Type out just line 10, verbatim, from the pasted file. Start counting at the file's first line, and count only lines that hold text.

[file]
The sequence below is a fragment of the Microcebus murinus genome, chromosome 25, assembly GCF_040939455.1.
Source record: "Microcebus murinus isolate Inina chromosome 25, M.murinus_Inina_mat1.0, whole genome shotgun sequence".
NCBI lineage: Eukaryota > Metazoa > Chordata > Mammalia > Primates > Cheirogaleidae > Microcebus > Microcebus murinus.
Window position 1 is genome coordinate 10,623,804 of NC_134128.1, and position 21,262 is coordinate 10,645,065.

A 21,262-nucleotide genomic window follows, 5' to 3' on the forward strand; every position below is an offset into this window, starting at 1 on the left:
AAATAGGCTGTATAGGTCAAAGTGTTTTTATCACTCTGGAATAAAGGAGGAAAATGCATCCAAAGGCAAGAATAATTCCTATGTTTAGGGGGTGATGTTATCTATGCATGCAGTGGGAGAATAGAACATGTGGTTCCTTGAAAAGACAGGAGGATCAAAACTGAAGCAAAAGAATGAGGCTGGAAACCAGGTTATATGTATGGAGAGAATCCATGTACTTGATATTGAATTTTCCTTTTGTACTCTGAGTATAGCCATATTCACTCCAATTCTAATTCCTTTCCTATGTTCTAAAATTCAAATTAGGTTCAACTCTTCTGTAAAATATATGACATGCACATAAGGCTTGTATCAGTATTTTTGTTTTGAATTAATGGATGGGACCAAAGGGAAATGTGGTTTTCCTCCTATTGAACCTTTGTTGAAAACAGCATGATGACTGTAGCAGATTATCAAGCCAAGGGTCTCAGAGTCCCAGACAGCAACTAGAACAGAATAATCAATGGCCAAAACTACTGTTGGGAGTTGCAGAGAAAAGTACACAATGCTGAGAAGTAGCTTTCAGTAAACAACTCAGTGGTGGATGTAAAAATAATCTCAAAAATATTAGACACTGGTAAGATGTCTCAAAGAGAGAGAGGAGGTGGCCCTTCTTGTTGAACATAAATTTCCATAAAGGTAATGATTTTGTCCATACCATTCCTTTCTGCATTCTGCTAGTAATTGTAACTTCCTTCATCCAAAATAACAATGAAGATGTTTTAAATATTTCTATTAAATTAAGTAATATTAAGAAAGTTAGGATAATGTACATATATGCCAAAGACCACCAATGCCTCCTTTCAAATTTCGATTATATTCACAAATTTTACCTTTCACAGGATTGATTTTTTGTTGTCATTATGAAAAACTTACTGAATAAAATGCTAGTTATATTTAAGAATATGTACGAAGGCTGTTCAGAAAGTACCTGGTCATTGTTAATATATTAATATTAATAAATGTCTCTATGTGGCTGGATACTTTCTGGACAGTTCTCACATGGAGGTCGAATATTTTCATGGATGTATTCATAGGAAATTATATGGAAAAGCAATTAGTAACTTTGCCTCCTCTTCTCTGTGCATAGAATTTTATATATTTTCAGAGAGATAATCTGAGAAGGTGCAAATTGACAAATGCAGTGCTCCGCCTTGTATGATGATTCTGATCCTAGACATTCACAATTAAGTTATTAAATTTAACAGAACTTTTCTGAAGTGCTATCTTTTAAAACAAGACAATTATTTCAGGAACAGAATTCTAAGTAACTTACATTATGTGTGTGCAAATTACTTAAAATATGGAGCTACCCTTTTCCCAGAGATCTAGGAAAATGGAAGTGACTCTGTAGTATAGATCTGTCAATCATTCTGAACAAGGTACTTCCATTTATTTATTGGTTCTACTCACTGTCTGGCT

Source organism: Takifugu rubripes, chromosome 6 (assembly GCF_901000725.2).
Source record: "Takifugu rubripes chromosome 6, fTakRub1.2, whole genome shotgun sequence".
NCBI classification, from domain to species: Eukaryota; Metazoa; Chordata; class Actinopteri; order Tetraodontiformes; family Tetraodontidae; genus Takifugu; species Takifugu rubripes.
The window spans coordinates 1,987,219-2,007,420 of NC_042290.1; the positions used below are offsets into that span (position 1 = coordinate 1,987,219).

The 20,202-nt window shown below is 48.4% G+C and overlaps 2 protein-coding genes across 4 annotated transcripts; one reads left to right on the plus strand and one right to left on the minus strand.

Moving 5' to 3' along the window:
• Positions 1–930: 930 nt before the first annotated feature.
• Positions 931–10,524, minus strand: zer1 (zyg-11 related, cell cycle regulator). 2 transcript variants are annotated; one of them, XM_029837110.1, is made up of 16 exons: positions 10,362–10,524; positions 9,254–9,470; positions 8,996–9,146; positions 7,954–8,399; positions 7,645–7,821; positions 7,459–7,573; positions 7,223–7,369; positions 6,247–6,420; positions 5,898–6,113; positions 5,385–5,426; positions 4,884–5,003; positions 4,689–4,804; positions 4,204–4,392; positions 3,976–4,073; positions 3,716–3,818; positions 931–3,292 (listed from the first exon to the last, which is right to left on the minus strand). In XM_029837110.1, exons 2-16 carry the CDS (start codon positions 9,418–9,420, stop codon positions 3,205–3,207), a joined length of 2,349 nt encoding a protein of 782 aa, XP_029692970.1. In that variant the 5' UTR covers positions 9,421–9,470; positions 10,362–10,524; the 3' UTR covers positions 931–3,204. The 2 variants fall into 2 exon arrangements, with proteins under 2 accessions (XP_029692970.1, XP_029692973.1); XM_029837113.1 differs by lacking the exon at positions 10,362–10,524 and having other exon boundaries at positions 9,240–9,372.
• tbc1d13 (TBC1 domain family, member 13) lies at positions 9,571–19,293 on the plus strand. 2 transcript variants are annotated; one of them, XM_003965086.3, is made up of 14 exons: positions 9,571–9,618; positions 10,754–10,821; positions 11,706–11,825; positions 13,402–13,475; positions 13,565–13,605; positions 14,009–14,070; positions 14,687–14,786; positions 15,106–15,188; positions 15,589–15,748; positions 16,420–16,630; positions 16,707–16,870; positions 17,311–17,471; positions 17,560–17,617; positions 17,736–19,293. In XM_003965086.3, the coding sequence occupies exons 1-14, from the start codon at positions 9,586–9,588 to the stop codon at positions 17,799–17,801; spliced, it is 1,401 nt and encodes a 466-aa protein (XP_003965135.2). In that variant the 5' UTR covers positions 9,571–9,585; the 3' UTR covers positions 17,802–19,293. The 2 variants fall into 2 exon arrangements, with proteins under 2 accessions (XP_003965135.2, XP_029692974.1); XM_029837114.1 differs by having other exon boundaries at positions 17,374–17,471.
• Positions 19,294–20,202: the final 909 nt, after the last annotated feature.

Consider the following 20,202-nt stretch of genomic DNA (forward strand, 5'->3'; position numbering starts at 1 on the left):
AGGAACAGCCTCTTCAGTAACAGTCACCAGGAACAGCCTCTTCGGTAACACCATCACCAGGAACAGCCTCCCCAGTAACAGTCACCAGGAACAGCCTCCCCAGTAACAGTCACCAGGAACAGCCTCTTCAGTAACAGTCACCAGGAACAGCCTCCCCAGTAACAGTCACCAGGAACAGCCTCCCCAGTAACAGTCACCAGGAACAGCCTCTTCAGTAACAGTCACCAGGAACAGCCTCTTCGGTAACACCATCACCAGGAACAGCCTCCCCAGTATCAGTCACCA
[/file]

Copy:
The window spans coordinates 1,987,219-2,007,420 of NC_042290.1; the positions used below are offsets into that span (position 1 = coordinate 1,987,219).